Category: Quantum Physics

[2770] viXra:1810.0373 [pdf] submitted on 2018-10-22 09:36:02

Quantum World Bridge

Authors: George Rajna
Comments: 38 Pages.

Monika Aidelsburger uses a special type of optical lattice to simulate quantum many-body phenomena that are otherwise inaccessible to experimental exploration. [22] University of Illinois Professor Harry Hilton brought together several mathematical and physical theories to help look at problems in more unified ways and solve physical engineering problems. [21] A team of physicists from RUDN, JINR (Dubna), and the University of Hamburg (Germany) developed a mathematical model for describing physical processes in hybrid systems that consists of atoms and ions cooled down to temperatures close to absolute zero. [20] Recently, extensive study shows that the parity-time symmetry breaking in open systems leads to exceptional points, promising for novel applications leasers and sensing. [19] A recent discovery by William & Mary and University of Michigan researchers transforms our understanding of one of the most important laws of modern physics. [18] Now, a team of physicists from The University of Queensland and the NÉEL Institute has shown that, as far as quantum physics is concerned, the chicken and the egg can both come first. [17] In 1993, physicist Lucien Hardy proposed an experiment showing that there is a small probability (around 6-9%) of observing a particle and its antiparticle interacting with each other without annihilating—something that is impossible in classical physics. [16] Scientists at the University of Geneva (UNIGE), Switzerland, recently reengineered their data processing, demonstrating that 16 million atoms were entangled in a one-centimetre crystal. [15] The fact that it is possible to retrieve this lost information reveals new insight into the fundamental nature of quantum measurements, mainly by supporting the idea that quantum measurements contain both quantum and classical components. [14]
Category: Quantum Physics

[2769] viXra:1810.0370 [pdf] submitted on 2018-10-22 11:48:52

Denial of the Manipulation of Quaternions in Bivalent Logic

Authors: Colin James III
Comments: 1 Page. © Copyright 2018 by Colin James III All rights reserved. Respond to the author by email at: info@ersatz-systems dot com.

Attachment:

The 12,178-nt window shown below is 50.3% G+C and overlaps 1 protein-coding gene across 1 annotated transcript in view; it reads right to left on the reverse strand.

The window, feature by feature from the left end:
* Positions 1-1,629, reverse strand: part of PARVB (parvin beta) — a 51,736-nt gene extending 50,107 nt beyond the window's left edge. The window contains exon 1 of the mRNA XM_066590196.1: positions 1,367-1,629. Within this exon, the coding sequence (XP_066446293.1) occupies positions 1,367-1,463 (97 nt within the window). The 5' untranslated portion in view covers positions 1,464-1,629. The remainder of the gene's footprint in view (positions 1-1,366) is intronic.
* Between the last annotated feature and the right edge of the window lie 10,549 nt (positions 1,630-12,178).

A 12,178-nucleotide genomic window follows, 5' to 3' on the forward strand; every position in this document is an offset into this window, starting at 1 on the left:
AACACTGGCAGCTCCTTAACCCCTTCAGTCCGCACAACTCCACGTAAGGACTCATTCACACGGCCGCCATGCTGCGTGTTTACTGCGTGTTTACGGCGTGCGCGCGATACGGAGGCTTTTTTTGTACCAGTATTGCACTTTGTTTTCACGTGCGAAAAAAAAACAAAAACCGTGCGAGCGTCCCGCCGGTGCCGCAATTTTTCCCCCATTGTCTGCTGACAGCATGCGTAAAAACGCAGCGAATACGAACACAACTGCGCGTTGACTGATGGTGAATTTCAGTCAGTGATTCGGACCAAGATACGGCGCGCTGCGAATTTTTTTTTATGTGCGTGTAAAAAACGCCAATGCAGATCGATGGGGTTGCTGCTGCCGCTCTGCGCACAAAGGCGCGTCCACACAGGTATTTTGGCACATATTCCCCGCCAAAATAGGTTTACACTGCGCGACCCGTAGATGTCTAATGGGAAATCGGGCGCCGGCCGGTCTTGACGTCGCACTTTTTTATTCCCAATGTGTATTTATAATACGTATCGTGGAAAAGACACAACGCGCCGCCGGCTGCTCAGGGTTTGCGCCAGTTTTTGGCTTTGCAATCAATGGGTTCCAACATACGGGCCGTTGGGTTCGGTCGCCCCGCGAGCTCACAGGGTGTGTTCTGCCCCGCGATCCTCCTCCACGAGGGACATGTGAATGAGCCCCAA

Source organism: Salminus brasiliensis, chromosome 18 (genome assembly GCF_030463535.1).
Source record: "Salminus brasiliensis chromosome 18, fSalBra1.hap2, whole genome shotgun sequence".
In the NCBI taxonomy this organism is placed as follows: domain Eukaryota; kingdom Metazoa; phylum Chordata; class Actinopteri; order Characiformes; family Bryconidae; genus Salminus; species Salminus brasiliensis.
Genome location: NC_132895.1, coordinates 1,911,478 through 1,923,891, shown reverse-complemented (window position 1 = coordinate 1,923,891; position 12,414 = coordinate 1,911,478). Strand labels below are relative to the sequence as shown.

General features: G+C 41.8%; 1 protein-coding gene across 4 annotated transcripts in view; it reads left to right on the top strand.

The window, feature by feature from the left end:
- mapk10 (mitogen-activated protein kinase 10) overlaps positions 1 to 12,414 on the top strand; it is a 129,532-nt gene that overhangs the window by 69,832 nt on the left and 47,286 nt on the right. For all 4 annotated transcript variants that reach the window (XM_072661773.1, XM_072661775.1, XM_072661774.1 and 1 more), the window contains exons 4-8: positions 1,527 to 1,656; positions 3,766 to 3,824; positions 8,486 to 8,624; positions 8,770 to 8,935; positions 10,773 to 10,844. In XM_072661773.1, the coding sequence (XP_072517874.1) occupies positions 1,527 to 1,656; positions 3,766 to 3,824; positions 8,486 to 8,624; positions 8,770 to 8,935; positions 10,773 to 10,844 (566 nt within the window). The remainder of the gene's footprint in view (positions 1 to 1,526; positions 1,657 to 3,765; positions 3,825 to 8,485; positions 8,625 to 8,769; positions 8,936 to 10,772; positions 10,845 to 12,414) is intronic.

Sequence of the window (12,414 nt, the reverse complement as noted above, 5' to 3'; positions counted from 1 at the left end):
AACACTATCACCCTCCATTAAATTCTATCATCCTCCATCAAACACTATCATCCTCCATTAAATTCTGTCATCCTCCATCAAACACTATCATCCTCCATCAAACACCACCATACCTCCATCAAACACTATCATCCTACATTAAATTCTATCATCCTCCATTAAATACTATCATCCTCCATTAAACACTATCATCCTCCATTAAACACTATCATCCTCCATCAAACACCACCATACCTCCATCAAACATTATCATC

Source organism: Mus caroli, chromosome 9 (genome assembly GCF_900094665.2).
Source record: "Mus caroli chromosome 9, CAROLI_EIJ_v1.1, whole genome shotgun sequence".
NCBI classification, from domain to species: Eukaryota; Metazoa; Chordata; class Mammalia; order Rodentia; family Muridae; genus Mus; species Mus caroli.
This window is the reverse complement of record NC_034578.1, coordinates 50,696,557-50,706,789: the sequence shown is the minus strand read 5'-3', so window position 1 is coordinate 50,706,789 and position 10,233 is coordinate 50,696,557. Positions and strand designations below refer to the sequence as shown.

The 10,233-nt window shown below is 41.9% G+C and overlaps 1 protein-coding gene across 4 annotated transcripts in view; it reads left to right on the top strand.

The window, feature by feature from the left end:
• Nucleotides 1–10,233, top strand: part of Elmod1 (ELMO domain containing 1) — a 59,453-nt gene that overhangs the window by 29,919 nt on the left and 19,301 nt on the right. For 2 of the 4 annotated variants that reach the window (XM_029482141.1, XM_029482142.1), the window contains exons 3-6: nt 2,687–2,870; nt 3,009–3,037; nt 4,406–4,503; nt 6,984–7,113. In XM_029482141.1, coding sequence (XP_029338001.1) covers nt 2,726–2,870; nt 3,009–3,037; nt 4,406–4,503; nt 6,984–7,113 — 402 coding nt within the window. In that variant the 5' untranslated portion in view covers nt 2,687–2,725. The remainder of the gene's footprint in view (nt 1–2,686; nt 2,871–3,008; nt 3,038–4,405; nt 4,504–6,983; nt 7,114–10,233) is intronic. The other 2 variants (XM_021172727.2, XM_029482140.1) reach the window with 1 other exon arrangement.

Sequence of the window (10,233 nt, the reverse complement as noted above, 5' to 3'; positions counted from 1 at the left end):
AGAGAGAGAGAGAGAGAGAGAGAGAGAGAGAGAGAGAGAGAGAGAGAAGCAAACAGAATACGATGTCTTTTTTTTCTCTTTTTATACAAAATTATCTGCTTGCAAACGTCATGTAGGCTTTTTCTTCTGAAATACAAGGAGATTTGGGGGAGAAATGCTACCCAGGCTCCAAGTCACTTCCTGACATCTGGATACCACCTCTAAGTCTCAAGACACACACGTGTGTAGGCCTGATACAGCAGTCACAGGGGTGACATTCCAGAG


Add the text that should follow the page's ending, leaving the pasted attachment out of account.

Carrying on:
Quaternions do not map onto bivalent logic, and because of that cannot be manipulated by rules of classical logic "out of convenience".
Category: Quantum Physics

[2768] viXra:1810.0355 [pdf] submitted on 2018-10-21 07:13:19

Toward Quantum Internet

Authors: George Rajna
Comments: 64 Pages.

Purdue University researchers created a new technique that would increase the secret bit rate 100-fold, to over 35 million photons per second. [40] Physicists at The City College of New York have used atomically thin two-dimensional materials to realize an array of quantum emitters operating at room temperature that can be integrated into next generation quantum communication systems. [39] Research in the quantum optics lab of Prof. Barak Dayan in the Weizmann Institute of Science may be bringing the development of such computers one step closer by providing the "quantum gates" that are required for communication within and between such quantum computers. [38] Calculations of a quantum system's behavior can spiral out of control when they involve more than a handful of particles. [37] Researchers from the University of North Carolina at Chapel Hill have reached a new milestone on the way to optical computing, or the use of light instead of electricity for computing. [36] The key technical novelty of this work is the creation of semantic embeddings out of structured event data. [35] The researchers have focussed on a complex quantum property known as entanglement, which is a vital ingredient in the quest to protect sensitive data. [34] Cryptography is a science of data encryption providing its confidentiality and integrity. [33] Researchers at the University of Sheffield have solved a key puzzle in quantum physics that could help to make data transfer totally secure. [32] "The realization of such all-optical single-photon devices will be a large step towards deterministic multi-mode entanglement generation as well as high-fidelity photonic quantum gates that are crucial for all-optical quantum information processing," says Tanji-Suzuki. [31]
Category: Quantum Physics

[2767] viXra:1810.0349 [pdf] submitted on 2018-10-21 15:35:40

A Biquaternion Based Generalization of the Dirac Current Into a Dirac Current Probability Tensor with Closed System Condition

Authors: E. P. J. de Haas